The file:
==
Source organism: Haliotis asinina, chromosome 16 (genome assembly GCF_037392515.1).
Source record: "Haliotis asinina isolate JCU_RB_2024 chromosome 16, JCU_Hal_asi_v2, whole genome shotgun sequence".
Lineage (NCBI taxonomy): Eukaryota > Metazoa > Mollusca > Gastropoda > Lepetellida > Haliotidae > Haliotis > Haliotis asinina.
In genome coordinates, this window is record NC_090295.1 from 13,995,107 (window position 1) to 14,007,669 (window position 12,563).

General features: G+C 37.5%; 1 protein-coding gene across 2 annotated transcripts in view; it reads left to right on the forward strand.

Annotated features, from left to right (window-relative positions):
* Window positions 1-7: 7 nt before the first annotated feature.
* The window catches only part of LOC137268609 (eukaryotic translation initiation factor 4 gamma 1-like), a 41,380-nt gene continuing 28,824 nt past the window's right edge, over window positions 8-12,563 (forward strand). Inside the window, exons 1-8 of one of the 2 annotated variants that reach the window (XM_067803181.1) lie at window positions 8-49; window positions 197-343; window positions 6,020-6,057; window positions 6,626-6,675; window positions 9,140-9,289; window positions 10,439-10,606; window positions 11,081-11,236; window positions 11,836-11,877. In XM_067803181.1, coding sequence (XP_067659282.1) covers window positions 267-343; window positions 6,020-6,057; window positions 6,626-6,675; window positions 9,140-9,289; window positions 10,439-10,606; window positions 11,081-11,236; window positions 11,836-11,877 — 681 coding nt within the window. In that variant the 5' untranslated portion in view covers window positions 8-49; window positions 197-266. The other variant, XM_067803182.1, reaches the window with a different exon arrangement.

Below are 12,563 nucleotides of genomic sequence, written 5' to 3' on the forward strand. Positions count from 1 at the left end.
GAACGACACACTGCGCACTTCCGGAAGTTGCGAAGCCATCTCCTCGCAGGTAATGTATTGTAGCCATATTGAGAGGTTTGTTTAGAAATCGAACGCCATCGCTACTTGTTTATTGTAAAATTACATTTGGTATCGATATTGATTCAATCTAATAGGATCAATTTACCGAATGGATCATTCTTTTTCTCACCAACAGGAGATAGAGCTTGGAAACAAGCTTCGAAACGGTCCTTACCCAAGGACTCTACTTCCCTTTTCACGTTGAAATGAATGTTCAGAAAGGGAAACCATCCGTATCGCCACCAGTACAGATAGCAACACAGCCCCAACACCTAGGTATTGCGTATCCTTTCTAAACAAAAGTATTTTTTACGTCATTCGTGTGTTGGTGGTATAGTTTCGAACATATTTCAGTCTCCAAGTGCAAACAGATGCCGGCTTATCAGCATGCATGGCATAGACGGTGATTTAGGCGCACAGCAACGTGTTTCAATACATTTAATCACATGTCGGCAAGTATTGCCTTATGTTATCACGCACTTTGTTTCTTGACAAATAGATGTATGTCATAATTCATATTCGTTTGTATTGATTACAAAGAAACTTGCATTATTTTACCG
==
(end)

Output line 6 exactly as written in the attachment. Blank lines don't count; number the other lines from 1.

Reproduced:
Annotated features, from left to right (window-relative positions):